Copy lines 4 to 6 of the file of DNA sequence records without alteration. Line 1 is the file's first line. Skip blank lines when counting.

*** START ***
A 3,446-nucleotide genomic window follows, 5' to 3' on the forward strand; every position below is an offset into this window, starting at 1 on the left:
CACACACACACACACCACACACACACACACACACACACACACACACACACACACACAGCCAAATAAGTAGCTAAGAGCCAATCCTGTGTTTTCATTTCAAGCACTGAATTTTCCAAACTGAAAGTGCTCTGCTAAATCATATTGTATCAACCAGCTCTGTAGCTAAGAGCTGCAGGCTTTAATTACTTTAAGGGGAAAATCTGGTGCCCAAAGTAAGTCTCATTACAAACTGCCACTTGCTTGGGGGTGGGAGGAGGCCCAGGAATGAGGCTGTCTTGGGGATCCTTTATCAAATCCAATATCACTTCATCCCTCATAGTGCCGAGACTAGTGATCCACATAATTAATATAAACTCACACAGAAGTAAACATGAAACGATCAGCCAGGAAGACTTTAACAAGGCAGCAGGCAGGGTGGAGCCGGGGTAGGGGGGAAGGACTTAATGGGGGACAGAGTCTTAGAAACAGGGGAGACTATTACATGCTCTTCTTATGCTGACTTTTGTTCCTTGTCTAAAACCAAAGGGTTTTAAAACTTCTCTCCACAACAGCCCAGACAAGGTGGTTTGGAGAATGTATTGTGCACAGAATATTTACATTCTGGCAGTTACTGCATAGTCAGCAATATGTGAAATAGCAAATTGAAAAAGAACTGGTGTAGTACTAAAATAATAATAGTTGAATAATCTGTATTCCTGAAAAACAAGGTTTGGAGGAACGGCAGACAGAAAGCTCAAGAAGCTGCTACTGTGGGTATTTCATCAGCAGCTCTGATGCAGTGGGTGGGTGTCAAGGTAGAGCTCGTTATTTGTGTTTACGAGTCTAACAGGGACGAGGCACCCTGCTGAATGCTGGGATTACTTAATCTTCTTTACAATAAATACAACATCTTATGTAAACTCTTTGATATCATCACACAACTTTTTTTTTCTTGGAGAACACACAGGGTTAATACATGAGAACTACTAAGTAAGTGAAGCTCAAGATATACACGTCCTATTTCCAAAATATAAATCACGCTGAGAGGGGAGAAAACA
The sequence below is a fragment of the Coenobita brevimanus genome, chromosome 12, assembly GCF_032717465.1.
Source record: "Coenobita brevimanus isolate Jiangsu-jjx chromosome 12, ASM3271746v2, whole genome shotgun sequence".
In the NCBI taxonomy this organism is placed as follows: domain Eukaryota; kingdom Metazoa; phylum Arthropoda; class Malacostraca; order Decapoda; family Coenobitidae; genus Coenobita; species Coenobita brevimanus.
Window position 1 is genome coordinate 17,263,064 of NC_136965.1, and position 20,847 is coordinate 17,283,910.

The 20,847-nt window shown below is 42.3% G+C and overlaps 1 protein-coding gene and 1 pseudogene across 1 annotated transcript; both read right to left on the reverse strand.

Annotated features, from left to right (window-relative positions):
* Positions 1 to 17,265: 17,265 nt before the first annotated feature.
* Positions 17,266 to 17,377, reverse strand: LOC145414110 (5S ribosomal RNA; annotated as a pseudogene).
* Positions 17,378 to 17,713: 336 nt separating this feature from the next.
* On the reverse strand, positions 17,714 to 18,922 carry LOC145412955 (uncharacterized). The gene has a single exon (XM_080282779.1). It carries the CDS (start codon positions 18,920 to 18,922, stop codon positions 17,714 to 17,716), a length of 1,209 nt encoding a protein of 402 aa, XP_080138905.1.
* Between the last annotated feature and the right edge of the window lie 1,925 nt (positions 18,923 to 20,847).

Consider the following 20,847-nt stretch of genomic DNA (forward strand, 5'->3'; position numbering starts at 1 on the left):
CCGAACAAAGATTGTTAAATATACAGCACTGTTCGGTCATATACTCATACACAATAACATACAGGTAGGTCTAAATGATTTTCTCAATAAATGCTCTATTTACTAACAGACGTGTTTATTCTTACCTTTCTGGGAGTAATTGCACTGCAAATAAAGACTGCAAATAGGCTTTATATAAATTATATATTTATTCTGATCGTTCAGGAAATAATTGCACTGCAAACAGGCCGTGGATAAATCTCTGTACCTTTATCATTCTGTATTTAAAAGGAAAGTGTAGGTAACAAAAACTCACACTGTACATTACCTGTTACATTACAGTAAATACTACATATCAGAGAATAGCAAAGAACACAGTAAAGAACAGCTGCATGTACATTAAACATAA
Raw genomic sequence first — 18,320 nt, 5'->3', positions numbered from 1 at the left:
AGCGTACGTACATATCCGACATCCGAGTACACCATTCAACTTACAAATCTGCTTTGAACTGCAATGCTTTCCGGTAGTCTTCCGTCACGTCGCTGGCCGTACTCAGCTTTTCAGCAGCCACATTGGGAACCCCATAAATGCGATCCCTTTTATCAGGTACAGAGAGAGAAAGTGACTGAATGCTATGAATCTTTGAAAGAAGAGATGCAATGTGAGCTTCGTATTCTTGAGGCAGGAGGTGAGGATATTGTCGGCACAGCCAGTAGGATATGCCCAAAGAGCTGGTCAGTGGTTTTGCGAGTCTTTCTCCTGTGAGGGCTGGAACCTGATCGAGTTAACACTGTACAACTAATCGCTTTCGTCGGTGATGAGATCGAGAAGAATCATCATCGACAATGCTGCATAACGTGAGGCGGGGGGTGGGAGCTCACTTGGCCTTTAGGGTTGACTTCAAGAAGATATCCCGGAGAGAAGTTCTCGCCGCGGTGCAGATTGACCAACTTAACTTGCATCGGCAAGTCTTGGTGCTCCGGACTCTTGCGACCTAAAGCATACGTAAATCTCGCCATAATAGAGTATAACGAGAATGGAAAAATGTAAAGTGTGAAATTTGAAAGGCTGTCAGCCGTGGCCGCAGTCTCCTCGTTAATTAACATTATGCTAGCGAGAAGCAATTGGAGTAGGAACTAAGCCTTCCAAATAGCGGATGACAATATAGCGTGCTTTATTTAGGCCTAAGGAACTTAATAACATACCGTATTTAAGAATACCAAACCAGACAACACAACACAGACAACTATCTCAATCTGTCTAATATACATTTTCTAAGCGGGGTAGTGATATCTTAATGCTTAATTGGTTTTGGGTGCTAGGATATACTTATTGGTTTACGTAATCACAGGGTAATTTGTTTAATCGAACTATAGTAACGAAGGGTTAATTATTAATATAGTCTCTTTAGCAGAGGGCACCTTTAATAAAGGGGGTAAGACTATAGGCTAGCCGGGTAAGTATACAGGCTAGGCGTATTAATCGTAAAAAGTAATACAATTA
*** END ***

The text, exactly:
Source record: "Coenobita brevimanus isolate Jiangsu-jjx chromosome 12, ASM3271746v2, whole genome shotgun sequence".
In the NCBI taxonomy this organism is placed as follows: domain Eukaryota; kingdom Metazoa; phylum Arthropoda; class Malacostraca; order Decapoda; family Coenobitidae; genus Coenobita; species Coenobita brevimanus.
Window position 1 is genome coordinate 17,263,064 of NC_136965.1, and position 20,847 is coordinate 17,283,910.